Before the 2012 season, the new Chicago Cubs front office grabbed a fringe roster guy off of waivers – as they had many times already, and would many times over in the coming years – by the name of Adrian Cardenas. He was a former top 100 prospect who’d stalled out a bit at the upper levels of the minors, but who still showed a great approach at the plate, and numbers sufficiently good that he could hold down a big league roster spot if he could play serviceably at second base. At the time, he was even still ranked among the Athletics’ top 20 prospects, and was let go by them only because of a lack of options and a roster crunch.
For nothing, it was a swell move, and Cardenas became a number of folks’ favorite incantation every time Darwin Barney did something silly at the plate. Cardenas was the starting second baseman that year at AAA Iowa, and hit quite well in the process. Eventually, the 24-year-old was called up and, over the course of a couple promotions, got a small cup with the Cubs: 67 plate appearances, to be exact. He didn’t do much in that time, but it wasn’t the kind of sample you’d put too much stock in. And, as the year closed and Cardenas was removed from the 40-man roster, there was still hope he’d return on a minor league deal. Even at 25, Cardenas would have been fine depth to have stashed at Iowa, and he very well may have gotten another shot in the bigs.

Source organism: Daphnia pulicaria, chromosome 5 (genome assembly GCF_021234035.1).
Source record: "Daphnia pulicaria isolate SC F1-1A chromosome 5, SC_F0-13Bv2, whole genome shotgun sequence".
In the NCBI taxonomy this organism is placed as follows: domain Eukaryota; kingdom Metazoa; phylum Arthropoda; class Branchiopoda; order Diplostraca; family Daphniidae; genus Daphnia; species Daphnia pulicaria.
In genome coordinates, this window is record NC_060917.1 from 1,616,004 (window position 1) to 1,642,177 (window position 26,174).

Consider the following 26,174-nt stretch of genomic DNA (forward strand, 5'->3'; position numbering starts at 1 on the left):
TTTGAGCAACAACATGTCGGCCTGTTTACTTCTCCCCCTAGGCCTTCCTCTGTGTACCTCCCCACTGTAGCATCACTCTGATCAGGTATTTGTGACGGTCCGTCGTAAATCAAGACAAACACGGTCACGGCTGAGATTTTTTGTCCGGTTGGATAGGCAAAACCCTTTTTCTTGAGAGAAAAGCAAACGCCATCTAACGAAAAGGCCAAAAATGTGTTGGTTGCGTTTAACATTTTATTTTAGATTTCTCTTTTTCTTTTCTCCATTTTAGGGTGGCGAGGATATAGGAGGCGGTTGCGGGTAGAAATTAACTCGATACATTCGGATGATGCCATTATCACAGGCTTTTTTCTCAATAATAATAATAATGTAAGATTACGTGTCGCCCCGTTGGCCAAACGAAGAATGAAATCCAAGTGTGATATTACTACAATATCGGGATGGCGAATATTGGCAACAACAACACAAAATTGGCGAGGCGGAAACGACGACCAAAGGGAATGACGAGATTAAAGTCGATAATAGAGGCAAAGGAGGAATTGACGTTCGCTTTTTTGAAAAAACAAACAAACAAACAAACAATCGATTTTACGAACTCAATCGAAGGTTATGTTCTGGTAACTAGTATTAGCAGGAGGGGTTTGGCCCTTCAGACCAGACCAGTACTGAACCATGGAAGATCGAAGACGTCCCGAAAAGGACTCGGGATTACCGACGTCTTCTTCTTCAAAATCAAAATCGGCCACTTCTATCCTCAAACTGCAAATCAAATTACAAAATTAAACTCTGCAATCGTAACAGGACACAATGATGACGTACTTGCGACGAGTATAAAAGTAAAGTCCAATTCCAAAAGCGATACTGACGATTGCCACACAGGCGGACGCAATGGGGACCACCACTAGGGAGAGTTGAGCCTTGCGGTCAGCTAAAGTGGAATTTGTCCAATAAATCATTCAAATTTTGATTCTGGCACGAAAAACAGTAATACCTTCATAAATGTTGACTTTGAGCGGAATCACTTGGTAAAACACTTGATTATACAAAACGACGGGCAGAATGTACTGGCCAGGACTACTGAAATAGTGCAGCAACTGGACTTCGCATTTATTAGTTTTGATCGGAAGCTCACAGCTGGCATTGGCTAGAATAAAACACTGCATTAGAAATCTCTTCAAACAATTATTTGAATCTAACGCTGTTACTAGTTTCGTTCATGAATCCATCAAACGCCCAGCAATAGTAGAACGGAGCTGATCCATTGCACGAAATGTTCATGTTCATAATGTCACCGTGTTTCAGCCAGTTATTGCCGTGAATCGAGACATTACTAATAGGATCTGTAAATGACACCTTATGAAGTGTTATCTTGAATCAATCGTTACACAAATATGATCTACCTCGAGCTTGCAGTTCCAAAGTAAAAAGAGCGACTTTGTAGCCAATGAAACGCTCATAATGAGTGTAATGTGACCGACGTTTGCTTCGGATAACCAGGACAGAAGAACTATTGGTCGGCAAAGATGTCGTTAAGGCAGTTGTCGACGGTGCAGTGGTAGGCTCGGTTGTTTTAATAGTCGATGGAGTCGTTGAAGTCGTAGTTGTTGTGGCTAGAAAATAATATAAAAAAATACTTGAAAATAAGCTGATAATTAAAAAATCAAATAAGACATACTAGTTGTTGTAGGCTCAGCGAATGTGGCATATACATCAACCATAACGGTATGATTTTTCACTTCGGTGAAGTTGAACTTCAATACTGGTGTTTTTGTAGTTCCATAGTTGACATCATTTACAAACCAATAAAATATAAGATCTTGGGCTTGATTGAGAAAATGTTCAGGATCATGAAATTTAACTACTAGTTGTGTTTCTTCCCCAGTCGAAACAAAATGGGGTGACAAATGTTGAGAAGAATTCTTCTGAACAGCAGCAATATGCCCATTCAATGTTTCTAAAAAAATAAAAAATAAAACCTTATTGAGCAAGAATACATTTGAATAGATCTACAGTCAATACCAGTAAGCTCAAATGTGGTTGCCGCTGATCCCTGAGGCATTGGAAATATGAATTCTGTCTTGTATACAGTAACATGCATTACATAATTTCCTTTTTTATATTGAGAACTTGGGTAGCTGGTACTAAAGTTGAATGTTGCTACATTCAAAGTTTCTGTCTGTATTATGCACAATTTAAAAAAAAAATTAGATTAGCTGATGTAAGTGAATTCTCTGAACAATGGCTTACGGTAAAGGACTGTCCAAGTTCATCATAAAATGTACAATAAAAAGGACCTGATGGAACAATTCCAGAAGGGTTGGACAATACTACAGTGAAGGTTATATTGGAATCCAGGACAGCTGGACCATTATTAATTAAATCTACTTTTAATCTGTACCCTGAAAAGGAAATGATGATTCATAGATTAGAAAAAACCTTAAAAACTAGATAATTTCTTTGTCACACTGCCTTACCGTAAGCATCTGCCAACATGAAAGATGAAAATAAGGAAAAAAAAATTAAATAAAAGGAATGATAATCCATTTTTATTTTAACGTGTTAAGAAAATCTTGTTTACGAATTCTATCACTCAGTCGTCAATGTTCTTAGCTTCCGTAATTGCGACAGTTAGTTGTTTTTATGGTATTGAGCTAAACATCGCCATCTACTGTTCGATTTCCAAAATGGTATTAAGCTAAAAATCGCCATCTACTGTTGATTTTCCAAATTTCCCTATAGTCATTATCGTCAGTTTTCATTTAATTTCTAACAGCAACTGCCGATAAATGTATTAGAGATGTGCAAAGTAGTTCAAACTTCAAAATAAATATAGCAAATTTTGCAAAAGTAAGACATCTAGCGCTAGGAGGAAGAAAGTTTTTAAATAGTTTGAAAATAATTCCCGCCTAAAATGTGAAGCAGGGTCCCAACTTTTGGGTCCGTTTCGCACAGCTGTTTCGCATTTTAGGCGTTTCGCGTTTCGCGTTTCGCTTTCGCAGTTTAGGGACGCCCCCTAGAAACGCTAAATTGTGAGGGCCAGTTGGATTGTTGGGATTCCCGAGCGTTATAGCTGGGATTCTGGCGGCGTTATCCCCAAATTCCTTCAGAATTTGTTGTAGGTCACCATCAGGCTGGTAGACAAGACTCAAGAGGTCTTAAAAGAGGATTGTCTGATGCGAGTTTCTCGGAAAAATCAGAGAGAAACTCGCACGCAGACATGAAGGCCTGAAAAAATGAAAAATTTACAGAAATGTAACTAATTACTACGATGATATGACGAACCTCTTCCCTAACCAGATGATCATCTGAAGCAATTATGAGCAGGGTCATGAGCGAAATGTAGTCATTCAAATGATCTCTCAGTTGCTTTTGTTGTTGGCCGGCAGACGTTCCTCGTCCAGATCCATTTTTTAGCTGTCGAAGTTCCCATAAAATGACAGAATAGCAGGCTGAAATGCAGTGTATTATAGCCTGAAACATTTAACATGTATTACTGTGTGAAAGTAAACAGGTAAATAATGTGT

But then he vanished. No minor league deal with the Cubs. No deal anywhere, actually. I can’t tell you how many times I was asked what happened to Cardenas, and unfortunately couldn’t offer you an answer beyond, “I’m not exactly sure, but he’s not playing baseball right now.”
Today, Cardenas came forward with the answer in an article for the New Yorker. You’ll recall that Cardenas was an eloquent, erudite dude (he was getting his degree at NYU while playing for the Cubs), so the fact that he wrote something for the New Yorker is not a huge surprise. Spare yourself 10 minutes and give it a read.
While it’s a fantastic and well-written read, I’m not sure that it provides clarity into Cardenas’ situation beyond some variation of “he didn’t feel like playing baseball anymore.” I suppose that probably is the thrust of it, and there’s not a damn thing wrong with that, given that his article suggests he felt his life priorities had gotten out of whack because of the unique nature of trying to succeed at professional baseball.
It’s a reminder that, for every superstar, there are a dozen journeymen. And for every journeyman, there are two dozen career minor leaguers. Doing what these guys do – for all the money that might hopefully be at the end of it – isn’t easy, and as much as we try to reduce them to numbers on a screen, we cannot. They’re actual, real human beings with lives to live.